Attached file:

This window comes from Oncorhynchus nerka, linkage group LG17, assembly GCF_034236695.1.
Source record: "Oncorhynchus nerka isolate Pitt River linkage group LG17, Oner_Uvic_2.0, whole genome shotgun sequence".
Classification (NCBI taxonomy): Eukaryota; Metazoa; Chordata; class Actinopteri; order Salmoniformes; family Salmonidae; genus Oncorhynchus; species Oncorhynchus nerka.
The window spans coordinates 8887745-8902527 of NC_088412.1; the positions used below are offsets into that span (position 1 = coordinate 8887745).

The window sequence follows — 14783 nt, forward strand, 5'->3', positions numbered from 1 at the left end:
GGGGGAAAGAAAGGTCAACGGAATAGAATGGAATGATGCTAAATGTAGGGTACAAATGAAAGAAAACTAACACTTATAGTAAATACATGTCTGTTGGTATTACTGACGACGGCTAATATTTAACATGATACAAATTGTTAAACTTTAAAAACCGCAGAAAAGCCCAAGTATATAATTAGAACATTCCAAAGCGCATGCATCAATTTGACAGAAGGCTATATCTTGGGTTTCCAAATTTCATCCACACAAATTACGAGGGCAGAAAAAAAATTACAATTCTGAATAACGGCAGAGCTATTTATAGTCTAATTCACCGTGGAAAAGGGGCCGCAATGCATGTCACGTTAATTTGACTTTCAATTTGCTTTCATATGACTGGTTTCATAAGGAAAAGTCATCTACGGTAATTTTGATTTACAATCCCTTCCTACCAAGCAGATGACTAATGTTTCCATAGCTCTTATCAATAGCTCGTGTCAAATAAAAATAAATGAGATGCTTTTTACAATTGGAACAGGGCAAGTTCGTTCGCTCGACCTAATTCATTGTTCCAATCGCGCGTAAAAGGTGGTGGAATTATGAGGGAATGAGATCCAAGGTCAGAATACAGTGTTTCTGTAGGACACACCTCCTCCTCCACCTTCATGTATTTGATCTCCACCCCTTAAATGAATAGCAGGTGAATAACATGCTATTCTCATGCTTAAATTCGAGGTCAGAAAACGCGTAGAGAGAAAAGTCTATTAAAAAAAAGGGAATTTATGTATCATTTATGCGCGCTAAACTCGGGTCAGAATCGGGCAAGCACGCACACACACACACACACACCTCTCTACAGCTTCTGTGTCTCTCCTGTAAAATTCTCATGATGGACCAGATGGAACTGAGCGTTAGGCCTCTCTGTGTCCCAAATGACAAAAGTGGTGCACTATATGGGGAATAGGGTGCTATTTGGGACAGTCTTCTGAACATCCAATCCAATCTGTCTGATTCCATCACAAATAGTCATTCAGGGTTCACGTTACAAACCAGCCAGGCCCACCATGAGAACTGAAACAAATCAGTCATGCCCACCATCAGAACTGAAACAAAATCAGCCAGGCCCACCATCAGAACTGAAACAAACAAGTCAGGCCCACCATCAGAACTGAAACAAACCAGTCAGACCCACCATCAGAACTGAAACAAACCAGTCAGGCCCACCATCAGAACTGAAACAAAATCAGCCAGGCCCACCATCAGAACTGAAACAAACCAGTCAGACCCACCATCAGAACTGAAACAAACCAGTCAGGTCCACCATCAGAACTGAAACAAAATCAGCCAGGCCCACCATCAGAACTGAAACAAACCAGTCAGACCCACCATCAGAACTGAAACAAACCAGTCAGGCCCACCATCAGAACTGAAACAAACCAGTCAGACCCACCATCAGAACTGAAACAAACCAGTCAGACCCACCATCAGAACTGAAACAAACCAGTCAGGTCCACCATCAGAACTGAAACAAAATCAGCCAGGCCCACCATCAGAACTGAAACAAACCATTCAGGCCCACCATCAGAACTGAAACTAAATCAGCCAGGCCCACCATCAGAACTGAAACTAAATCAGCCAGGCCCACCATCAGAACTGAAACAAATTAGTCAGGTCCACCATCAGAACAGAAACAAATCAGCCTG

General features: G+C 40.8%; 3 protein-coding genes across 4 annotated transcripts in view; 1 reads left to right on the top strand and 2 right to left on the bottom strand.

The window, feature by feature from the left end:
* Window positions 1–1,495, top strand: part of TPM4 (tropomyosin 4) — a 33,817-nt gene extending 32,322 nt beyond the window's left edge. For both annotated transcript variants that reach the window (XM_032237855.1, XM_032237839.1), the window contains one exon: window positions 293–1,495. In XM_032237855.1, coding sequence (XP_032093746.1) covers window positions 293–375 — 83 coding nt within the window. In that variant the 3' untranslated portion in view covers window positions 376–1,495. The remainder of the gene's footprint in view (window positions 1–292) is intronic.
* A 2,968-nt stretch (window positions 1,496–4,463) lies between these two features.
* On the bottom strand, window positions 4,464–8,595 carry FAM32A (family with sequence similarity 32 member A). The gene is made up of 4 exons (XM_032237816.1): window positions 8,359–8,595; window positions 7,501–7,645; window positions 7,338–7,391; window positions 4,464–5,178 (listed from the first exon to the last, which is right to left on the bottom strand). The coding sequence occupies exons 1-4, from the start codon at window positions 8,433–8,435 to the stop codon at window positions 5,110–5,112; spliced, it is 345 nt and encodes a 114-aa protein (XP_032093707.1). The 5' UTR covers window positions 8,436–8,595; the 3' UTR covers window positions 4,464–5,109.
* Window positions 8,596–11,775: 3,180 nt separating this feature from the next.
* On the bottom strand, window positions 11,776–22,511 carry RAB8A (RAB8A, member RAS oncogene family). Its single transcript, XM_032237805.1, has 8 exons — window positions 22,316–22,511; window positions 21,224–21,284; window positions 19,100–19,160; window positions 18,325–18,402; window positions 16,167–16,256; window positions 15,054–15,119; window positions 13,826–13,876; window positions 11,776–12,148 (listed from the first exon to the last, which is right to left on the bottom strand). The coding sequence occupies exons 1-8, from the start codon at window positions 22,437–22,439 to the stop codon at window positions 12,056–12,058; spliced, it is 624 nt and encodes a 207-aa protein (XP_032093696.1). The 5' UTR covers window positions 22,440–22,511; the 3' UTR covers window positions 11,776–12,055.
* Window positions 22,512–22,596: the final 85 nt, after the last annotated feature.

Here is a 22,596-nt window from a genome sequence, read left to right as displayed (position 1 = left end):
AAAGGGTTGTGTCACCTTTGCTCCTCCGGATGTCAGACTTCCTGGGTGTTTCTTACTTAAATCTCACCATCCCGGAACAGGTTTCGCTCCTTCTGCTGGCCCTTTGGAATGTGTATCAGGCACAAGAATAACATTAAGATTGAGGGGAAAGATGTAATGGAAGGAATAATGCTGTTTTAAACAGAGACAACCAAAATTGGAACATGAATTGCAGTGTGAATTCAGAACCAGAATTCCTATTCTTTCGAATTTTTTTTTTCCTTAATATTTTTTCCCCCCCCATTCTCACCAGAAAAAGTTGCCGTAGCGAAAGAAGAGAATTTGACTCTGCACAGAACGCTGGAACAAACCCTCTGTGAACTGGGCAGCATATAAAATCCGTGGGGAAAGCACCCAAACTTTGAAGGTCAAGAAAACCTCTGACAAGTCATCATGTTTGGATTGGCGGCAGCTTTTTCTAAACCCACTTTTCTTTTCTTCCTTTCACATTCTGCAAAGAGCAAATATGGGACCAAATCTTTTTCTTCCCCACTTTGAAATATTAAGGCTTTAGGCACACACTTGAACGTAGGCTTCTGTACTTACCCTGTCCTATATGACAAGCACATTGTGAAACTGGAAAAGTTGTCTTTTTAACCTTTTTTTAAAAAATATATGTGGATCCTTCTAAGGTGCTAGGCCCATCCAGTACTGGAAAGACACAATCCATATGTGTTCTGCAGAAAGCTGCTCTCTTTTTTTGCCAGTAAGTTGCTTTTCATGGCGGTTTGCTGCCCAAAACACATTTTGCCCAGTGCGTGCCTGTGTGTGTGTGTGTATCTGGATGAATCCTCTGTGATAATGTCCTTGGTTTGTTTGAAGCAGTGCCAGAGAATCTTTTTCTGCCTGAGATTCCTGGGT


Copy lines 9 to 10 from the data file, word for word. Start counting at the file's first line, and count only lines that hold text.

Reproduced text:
* Window positions 1–1,495, top strand: part of TPM4 (tropomyosin 4) — a 33,817-nt gene extending 32,322 nt beyond the window's left edge. For both annotated transcript variants that reach the window (XM_032237855.1, XM_032237839.1), the window contains one exon: window positions 293–1,495. In XM_032237855.1, coding sequence (XP_032093746.1) covers window positions 293–375 — 83 coding nt within the window. In that variant the 3' untranslated portion in view covers window positions 376–1,495. The remainder of the gene's footprint in view (window positions 1–292) is intronic.
* A 2,968-nt stretch (window positions 1,496–4,463) lies between these two features.